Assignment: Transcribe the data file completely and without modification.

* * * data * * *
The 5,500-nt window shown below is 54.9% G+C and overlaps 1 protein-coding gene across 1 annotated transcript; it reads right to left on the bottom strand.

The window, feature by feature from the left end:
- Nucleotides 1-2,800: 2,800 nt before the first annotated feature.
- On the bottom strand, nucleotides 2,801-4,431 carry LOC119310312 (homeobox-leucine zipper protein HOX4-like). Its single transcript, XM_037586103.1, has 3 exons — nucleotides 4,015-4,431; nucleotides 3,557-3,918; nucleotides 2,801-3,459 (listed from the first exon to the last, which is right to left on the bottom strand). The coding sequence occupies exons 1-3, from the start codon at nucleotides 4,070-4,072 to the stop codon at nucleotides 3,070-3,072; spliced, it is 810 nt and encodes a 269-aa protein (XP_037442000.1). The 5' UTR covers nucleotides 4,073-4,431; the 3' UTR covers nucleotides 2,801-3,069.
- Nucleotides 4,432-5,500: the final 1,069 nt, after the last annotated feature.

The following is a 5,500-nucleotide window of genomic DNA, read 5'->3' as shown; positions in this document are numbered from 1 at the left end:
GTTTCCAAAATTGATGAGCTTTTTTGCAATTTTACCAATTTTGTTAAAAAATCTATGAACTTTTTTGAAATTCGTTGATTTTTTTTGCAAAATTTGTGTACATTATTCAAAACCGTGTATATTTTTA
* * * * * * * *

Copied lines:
The 5,500-nt window shown below is 54.9% G+C and overlaps 1 protein-coding gene across 1 annotated transcript; it reads right to left on the bottom strand.

The window, feature by feature from the left end:
- Nucleotides 1-2,800: 2,800 nt before the first annotated feature.
- On the bottom strand, nucleotides 2,801-4,431 carry LOC119310312 (homeobox-leucine zipper protein HOX4-like). Its single transcript, XM_037586103.1, has 3 exons — nucleotides 4,015-4,431; nucleotides 3,557-3,918; nucleotides 2,801-3,459 (listed from the first exon to the last, which is right to left on the bottom strand). The coding sequence occupies exons 1-3, from the start codon at nucleotides 4,070-4,072 to the stop codon at nucleotides 3,070-3,072; spliced, it is 810 nt and encodes a 269-aa protein (XP_037442000.1). The 5' UTR covers nucleotides 4,073-4,431; the 3' UTR covers nucleotides 2,801-3,069.
- Nucleotides 4,432-5,500: the final 1,069 nt, after the last annotated feature.

The following is a 5,500-nucleotide window of genomic DNA, read 5'->3' as shown; positions in this document are numbered from 1 at the left end:
GTTTCCAAAATTGATGAGCTTTTTTGCAATTTTACCAATTTTGTTAAAAAATCTATGAACTTTTTTGAAATTCGTTGATTTTTTTTGCAAAATTTGTGTACATTATTCAAAACCGTGTATATTTTTA